Here’s a common question asked by those of us who live in Vancouver: What’s there to do in the Fraser Valley? Modern Mix Vancouver was recently invited on a Fraser Valley day-trip and spent the day exploring the attractions and activities in Langley, Abbotsford and Chilliwack. Individually, each of these cities recognized that they may not be high up on the radar for tourism in the Pacific North West, but collectively, they have so much more to offer. So these three cities grouped together to form Tourism Fraser Valley, a collaborative organization dedicated to showcasing the adventures and attractions of this region.
Many of the attractions we visited in the Fraser Valley are family-owned businesses which have been passed down for generations. At every farm, winery, and restaurant, we were warmly greeted by locals who readily shared with us their passion for fresh food and supporting local. Whether it’s the wine from Vista D’Oro, organic blueberries from Onnink’s Farm or fresh produce from Maan’s Farm and The Local Harvest, there was a common theme of understanding where your food comes from, the sustainable practises used for its harvesting, and the quality of ingredients in the final consumer product.
We started off our morning at Tracycakes in Langley: a cute family-owned business specializing in baked goods and simple meals. Located on the corner of a roundabout, the cafe itself looked like you were stepping into someone’s home for afternoon tea. Although we were there only for breakfast, Traceycakes is also known for its signature cupcakes with real buttercream icing, in flavours like Ra-Ra-Raspberry, Lovely Bunch of Coconuts, and Chocolate Truffle.
After breakfast, we went to Vista D’Oro, a winery named after the “View of Gold” as you can see the Golden Ears mountains from its location. This family-run business consists of teamwork between Patrick and Lee Murphy, a husband and wife duo: Patrick makes the wine, while Lee runs “The Preservatory”, a gourmet food boutique with high-quality artisan preserves which are sold locally and also around the world (including Harrod’s in London!). A must-try from Vista D’Oro is their nutty dessert-wine, which is fortified with walnut brandy. It makes a great pairing for nut-based dessert or dark chocolate.
Next up, we visited the Fork and Finger event in downtown Langley, which was a one-day event where Langley restaurants offered special $5 tasting plates to showcase their best dishes. Live demonstrations (ie. cooking with edible flowers and fruit carving) were scheduled all afternoon.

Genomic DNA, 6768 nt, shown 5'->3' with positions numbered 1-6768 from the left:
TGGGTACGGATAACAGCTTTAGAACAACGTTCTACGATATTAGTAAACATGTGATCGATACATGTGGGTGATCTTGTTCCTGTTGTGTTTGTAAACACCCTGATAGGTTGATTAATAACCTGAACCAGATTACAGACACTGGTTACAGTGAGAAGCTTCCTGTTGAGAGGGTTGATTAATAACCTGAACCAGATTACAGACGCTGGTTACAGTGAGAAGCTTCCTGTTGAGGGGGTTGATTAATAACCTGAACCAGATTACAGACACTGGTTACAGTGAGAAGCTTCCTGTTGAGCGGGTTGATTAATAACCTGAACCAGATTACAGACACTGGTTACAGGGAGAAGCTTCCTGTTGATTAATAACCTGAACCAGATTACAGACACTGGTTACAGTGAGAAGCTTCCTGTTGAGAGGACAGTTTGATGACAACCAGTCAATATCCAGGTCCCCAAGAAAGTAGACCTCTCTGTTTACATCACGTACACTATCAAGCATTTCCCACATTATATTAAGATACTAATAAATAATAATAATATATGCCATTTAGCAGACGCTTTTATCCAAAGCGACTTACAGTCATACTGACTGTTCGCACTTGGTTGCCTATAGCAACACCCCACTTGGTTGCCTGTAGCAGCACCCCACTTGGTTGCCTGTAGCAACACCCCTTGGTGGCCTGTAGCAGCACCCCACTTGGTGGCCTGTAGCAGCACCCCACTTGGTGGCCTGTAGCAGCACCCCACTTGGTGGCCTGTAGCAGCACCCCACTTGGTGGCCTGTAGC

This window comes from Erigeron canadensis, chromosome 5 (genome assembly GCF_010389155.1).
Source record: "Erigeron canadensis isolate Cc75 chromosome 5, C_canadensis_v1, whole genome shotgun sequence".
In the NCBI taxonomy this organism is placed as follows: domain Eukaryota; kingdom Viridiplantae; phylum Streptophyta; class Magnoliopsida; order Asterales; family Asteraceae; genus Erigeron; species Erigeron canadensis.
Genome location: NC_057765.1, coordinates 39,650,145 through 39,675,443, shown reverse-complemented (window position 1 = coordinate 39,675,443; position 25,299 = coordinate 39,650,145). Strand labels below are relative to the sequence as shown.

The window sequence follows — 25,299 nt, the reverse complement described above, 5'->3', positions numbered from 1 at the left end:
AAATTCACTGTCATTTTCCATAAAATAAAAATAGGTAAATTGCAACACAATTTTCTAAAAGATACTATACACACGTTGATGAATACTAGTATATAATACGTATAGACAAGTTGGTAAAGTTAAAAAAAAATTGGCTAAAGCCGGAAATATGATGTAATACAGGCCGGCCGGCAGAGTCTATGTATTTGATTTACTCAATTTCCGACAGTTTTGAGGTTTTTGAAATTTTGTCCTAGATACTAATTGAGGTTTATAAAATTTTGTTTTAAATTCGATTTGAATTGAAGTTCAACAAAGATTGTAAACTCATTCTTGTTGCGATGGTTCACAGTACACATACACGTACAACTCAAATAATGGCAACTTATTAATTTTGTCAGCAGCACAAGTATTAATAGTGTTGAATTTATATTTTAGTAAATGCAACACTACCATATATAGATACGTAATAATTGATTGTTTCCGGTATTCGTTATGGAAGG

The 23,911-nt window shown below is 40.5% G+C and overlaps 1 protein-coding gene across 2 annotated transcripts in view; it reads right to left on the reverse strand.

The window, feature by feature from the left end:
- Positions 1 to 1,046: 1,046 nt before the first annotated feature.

For lunch, we were at Tanglebank Gardens and Brambles Bistro in Abbotsford. Tanglebank is a boutique style nursery, and we were given a tour of their impressive garden, a likely inspiration for Fraser Valley visitors who are looking to grow their own gardens or seek advice from professionals. The eatery portion of Tanglebank Gardens is Bramble Bistro, its environment was exactly like something you’d imagine out of the Okanagan: sunshine, garden-fresh food, patio dining, greenery and wine.
It was at this point where I started asking myself why Vancouverites so readily make a five-hour journey from Vancouver to the Okanagan, without stopping to admire all the cities and their hidden gems in between.
Just down the street is Onnink’s Blueberry Farm, which has the motto of: “always in perfect taste“. In addition to organic blueberries, you can also buy blueberry infused truffles, a bottled blueberry iced tea, even blueberry coffee! Onnink’s Blueberry Farm is your one-stop shop for everything related to blueberries. By the way, here’s something us city gals outside of the Fraser Valley can definitely relate to: their high quality blueberries are used by LUSH Cosmetics in their fresh face masks.
A 15 minute drive away is Maan Farms in Abbotsford, which was our most family-friendly stop of the day, but I was in no way bashful about being a kid again. There’s a grocery shop and eatery up front but the highlight for visiting families would likely be the kid-friendly “backyard” of the farm which offers tricycles on a go-kart inspired race track, rabbits running throughout, and real tractors to climb up and play on.
My favourite part was the a small petting zoo with llamas, goats, a miniature horse, a peacock, a turkey, and my favourite: two potbelly pigs named Bristle and Spike. For the adults, there’s a wine tasting area where you can try four fruity dessert wines (raspberry, strawberry, blueberry, blackberry) and maybe even take home a bottle for yourself.
Our final stop before dinner was at The Local Harvest in Chilliwack. What started off as a humble roadside produce stand has now grown into a 38 acre farm and multi-business collective with a market, a bakery, an eatery, and the retail flagship for Anita’s Organic Mill. Each business included into The Local Harvest share the same mission to grow and produce quality food, educate the public on the importance of local food systems and promote the development of local agriculture and food production, while providing local residents with year-round access to nutritious food.
Our activity-packed day in the Fraser Valley ended off at the first-ever Cultivate garden party and dinner at the Chilliwack Corn Maze. Think of it as the Diner En Blanc of Chilliwack: outdoor long-table dining, stylish white or neutral-toned attire, fresh, gourmet dining, and a scenic backdrop and sunset view. For more photos from this beautiful event, see our post on the Cultivate Chilliwack event recap.
Overall, it seems like all the bloggers on this day trip had a blast and were thoroughly impressed by all the hidden gems we were introduced to in the Fraser Valley. Next time you’re looking for a day-trip or weekend getaway out of Vancouver, consider The Fraser Valley – there’s so much to see and do!
Photo Credit: Christopher James Guy Photography